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Posts Tagged ‘climate change’

By Nell Greenfieldboyce (NPR) July 11, 2016

The way clouds cover the Earth may be changing because of global warming, according to a study published Monday that used satellite data to track cloud patterns across about two decades, starting in the 1980s.

Clouds in the mid-latitudes shifted toward the poles during that period, as the subtropical dry zones expanded and the highest cloud-tops got higher.

These changes are predicted by most climate models of global warming, even though those models disagree on a lot of other things related to clouds, says Joel Norris, a climate scientist at the University of California, San Diego.

“I guess what was surprising is that a lot of times we think of climate change as something that’s going to occur in the future,” says Norris. “This is happening right now. It’s happened during my lifetime — it was a bit startling.”

About 70 percent of our planet is covered by clouds, at any given moment. These constantly moving shape-shifters aren’t exactly easy for scientists to study.

Clouds aren’t as simple as their fluffy nature might suggest. To understand them, scientists have to track the behavior of tiny water droplets, as well as huge masses of clouds that might be hundreds of miles wide.

And climate modelers also have to take into account the fact that clouds can have two different effects on temperatures.

“During daytime, if there are a lot of clouds present, thick clouds, then that will keep the temperature cooler,” says Norris, because clouds reflect incoming sunlight back to space.

But thick clouds can also act like a blanket that keeps the Earth’s warmth in, he says, “which is the reason why a cloudy night won’t be as cold at the surface as a clear night.”

Clouds have been called the wild card of climate science. Researchers argue over how exactly global warming will affect clouds and vice versa.

While weather satellites can give you tons of cloud pictures, Norris says these satellites aren’t that great for trying to figure out long-term trends.

“The difficulties we have is that every few years a new satellite is put up with a different instrument, the orbits change, and this all changes how much cloud the satellite measures,” Norris explains.

So he and his colleagues recently did a bunch of corrections that would make it possible to compare cloud measurements over a couple of decades, starting in the 1980s.

In this week’s issue of the journal Nature, the researchers explain how their findings match what scientists would expect to see, based on climate models.

Norris says it’s probably happening primarily because of two influences — human-produced global warming, and also the recovery from the cooling effect of two volcanic eruptions during that time frame.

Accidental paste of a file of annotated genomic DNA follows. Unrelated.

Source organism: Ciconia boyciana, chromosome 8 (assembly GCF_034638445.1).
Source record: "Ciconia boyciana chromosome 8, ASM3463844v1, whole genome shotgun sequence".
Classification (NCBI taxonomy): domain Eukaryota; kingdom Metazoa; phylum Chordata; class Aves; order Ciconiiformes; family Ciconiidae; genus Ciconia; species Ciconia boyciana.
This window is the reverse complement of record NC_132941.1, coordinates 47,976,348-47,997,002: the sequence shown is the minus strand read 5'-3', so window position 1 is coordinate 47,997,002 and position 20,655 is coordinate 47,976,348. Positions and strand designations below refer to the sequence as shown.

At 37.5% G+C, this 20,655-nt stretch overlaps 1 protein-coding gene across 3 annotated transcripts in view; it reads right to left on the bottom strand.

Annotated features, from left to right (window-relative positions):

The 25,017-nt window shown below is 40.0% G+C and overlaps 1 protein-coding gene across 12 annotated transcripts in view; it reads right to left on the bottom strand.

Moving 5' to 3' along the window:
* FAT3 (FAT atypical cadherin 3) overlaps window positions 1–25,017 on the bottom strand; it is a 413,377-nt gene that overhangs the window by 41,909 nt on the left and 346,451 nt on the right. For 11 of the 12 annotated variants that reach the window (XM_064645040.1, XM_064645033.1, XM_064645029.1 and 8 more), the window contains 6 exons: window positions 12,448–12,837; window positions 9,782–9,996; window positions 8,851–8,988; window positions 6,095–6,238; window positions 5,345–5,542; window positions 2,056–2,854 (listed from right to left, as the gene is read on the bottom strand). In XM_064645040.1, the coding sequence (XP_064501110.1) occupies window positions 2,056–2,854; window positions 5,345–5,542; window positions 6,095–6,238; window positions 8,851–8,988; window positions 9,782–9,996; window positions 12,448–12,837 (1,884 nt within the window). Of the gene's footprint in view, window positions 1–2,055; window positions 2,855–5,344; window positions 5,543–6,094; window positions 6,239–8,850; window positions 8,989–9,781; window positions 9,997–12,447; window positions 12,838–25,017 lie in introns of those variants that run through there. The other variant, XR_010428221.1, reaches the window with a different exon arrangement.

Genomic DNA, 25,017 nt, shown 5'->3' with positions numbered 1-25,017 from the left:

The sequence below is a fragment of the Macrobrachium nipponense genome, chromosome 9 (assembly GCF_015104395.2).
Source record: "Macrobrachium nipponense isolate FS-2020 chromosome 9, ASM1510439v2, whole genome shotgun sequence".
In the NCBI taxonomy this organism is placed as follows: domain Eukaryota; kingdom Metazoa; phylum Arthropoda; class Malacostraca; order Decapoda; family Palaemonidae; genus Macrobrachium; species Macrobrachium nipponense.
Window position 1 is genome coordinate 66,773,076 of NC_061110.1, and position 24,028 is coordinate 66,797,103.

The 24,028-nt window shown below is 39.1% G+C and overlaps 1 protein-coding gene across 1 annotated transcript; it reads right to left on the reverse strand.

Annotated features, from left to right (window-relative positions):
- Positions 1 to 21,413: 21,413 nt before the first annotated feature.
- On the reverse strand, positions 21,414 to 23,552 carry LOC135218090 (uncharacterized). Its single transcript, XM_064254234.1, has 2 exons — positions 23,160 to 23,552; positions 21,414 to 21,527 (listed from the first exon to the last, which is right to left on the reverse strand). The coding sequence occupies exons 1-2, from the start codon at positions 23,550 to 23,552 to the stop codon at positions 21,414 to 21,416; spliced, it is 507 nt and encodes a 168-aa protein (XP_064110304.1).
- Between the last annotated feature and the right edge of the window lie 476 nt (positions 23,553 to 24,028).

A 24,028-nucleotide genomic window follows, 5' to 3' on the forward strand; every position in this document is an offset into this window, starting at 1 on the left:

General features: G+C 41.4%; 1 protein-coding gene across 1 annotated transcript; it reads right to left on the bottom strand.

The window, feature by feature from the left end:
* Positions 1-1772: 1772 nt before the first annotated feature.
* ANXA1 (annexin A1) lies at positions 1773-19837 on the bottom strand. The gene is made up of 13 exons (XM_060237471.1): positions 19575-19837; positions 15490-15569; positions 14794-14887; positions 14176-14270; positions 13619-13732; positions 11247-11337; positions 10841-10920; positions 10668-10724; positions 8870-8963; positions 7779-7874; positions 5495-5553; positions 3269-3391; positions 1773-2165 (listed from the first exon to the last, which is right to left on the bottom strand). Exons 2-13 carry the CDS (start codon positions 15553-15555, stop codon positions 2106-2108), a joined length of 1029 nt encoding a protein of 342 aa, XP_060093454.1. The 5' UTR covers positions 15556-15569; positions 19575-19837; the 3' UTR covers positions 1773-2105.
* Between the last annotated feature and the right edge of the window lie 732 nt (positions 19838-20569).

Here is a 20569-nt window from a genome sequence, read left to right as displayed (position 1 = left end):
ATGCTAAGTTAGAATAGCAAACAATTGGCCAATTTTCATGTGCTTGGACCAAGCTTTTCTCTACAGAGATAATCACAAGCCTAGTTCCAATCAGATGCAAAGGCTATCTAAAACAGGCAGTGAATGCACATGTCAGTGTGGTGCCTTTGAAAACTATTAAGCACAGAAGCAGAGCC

So will other climate researchers buy this new history of clouds? Kevin Trenberth at the National Center for Atmospheric Research in Colorado isn’t so sure.

“This is a very good attempt to try and get a handle on this, but I don’t think it’s the final answer,” says Trenberth, who notes that the time frame studied was pretty short and included a period often described as the global warming hiatus, from 1999 to 2013.

Climate researchers still have a lot of work to do when it comes to understanding clouds, says Trenberth, who believes the state of the science is still like that old Joni Mitchell song Both Sides Now, in which she sings, “I really don’t know clouds at all.”

About 70 percent of Earth is covered by clouds at any given moment. Their interaction with climate isn't easy to study, scientists say; these shape-shifters move quickly. (NOAA/Flickr)

About 70 percent of Earth is covered by clouds at any given moment. Their interaction with climate isn’t easy to study, scientists say; these shape-shifters move quickly.
(NOAA/Flickr)

Article here 

 

RESEARCH POSTS

A series of papers recently published by scientists at the American Museum of Natural History suggests that polar bears in the warming Arctic are turning to alternate food sources. As Arctic sea ice melts earlier and freezes later each year, polar bears have a limited amount of time to hunt their historically preferred prey—ringed seal pups—and must spend more time on land.

A polar bear, Ursus maritmus, eats a seal, its historically preferred prey. © AMNH/R. Rockwell

A polar bear, Ursus maritmus, eats a seal, its historically preferred prey. © AMNH/R. Rockwell

The new research indicates that at least some polar bears in the western Hudson Bay population are using flexible foraging strategies while on land, such as prey-switching and eating a mixed diet of plants and animals, as they survive in their rapidly changing environment.